Title: Reuben Farwell to Walt Whitman, 8 June 1864
Date: June 8, 1864
Source: The transcription presented here is derived from Drum Beats: Walt Whitman's Civil War Boy Lovers, ed. Charley Shively (San Francisco, California: Gay Sunshine Press, 1989), 138. For a description of the editorial rationale behind our treatment of the correspondence, see our statement of editorial policy.
Location: Trent Collection of Whitmaniana, Duke University Rare Book, Manuscript, and Special Collections Library
Whitman Archive ID: duk.00371
Contributors to digital file: Elizabeth Lorang, Vanessa Steinroetter, Luke Hollis, Blake Bronson-Bartlett, Kathryn Kruger, and Nick Krauter
I1 once promised to write you & as often as convient
So far I have fullfulled my part. Since my joineing My Regiment It has been nothing but marching & fighting the Johnnys. I can say that we are enough for them if not too much
There has not been a fight but what they have been worsted
Our Cavalry forces have started on an other raid of 10 days rations
I left the Regiment last Monday. The reason of my leaveing was because I could not see to ride or walk. I was poisioned how or in what manner I can not tell.
I will write to you as often as possible Even if it is pencil marks
I hope that this may find you enjoying good health Give my respects to the inmates of Ward. A, of Armory Square Hospital & tell Thom. Woodwurth that I would be very glad to hear from him. I will close by hopeing to see you before long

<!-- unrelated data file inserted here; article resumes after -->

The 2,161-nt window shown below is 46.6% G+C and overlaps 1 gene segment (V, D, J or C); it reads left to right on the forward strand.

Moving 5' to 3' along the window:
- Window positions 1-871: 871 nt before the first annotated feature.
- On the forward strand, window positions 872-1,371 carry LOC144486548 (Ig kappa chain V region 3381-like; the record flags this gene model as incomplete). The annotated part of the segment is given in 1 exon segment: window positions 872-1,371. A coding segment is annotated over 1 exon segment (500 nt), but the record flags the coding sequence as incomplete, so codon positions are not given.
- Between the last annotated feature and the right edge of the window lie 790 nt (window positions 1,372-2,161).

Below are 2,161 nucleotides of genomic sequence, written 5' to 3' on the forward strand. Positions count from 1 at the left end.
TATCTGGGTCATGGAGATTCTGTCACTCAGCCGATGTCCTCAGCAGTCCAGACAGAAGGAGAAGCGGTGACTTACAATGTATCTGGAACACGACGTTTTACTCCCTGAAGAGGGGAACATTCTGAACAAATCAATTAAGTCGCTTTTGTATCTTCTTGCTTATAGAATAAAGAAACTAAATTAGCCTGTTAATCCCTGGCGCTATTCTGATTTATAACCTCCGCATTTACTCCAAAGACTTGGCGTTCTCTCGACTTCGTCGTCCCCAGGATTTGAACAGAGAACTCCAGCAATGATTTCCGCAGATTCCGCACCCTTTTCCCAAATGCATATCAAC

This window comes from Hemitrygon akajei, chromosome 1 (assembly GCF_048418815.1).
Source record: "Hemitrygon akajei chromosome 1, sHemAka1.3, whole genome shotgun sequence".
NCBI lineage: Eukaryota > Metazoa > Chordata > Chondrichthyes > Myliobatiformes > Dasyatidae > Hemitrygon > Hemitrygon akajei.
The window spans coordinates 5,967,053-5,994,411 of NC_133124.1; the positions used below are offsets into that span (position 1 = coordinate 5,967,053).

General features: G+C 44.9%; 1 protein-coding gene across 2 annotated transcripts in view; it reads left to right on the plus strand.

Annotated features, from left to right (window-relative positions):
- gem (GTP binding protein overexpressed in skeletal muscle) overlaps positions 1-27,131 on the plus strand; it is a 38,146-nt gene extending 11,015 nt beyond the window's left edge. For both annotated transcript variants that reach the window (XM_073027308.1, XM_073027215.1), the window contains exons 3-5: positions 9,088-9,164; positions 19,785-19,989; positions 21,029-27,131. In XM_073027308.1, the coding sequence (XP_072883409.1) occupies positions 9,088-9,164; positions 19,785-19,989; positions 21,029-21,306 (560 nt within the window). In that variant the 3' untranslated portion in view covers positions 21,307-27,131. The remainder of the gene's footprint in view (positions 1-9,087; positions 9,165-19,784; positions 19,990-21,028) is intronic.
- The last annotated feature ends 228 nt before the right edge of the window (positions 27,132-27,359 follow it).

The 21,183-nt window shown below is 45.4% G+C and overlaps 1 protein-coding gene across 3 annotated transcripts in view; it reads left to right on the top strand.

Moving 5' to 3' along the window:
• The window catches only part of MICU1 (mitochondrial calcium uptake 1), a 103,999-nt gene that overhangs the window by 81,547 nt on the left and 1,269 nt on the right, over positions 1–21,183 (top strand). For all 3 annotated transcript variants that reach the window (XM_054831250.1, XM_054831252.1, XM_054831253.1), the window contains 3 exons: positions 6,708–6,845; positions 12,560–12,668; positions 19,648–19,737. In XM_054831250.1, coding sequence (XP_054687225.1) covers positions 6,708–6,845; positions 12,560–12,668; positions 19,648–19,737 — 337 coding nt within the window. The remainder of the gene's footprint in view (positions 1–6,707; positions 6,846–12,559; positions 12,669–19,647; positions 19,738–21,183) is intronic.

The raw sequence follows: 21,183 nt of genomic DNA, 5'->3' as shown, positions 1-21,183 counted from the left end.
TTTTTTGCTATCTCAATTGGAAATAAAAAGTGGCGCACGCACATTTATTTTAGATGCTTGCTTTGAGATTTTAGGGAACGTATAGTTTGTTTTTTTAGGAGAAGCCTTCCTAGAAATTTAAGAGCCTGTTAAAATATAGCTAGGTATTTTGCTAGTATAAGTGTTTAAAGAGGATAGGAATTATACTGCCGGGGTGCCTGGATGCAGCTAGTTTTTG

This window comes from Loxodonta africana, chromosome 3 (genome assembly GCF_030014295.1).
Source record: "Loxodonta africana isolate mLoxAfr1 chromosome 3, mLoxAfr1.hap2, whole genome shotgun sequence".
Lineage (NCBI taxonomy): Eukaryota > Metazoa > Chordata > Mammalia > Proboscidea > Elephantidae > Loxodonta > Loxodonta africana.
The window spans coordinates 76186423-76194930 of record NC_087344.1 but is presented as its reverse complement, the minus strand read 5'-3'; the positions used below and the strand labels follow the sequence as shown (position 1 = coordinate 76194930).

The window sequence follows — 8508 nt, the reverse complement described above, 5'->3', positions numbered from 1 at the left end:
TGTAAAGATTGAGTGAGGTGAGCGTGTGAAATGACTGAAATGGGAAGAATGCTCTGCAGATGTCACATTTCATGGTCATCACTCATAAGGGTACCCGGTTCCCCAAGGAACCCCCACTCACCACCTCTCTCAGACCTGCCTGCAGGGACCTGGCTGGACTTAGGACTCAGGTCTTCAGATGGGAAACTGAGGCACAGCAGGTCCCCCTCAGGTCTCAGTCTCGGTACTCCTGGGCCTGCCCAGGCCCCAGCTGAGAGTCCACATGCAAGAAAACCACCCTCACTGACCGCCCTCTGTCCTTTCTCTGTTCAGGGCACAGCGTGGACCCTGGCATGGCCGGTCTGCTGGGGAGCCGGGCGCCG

1. "Little Mitch," or Reuben Farwell, served with the Michigan Cavalry during the War and met Walt Whitman in Armory Square Hospital early in 1864, and upon his release from the hospital he corresponded with Whitman. After Farwell received his discharge on August 24, 1864, he returned to his home in Plymouth, Michigan. Evidently the correspondence was renewed when Whitman sent a post card on February 5, 1875. On March 5, 1875, Farwell, who owned a farm in Michigan, wrote: "Walt my dear old Friend how I would like to grasp your hand and give you a kiss as I did in the days of yore. what a satisfaction it would be to me." In Farwell's last letter, on August 16, 1875, he said that he was planning to leave shortly for California. Eleven letters from Farwell are in the Trent Collection. He is mentioned in Memoranda During the War (see The Complete Writings of Walt Whitman, 10 vols. [New York: G. P. Putnam's Sons, 1902], 4:134). When Bucke wrote to Farwell after Walt Whitman's death, apparently only this one note, written "on the back of a circular," was extant (Miller). For Farwell's other correspondence with Whitman see April 30, 1864, May 5, 1864, June 16, 1864, October 2, 1864, November 7, 1864, November 21, 1864. [back]